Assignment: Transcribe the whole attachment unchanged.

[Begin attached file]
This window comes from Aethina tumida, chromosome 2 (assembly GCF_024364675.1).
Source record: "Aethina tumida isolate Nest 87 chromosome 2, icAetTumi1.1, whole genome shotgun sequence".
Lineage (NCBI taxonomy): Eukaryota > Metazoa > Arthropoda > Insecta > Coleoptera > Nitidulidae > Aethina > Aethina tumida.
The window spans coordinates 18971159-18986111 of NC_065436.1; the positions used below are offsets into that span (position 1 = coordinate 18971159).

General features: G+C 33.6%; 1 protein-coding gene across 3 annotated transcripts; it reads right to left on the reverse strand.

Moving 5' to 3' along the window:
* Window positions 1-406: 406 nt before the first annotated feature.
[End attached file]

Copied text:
This window comes from Aethina tumida, chromosome 2 (assembly GCF_024364675.1).
Source record: "Aethina tumida isolate Nest 87 chromosome 2, icAetTumi1.1, whole genome shotgun sequence".
Lineage (NCBI taxonomy): Eukaryota > Metazoa > Arthropoda > Insecta > Coleoptera > Nitidulidae > Aethina > Aethina tumida.
The window spans coordinates 18971159-18986111 of NC_065436.1; the positions used below are offsets into that span (position 1 = coordinate 18971159).

General features: G+C 33.6%; 1 protein-coding gene across 3 annotated transcripts; it reads right to left on the reverse strand.

Moving 5' to 3' along the window:
* Window positions 1-406: 406 nt before the first annotated feature.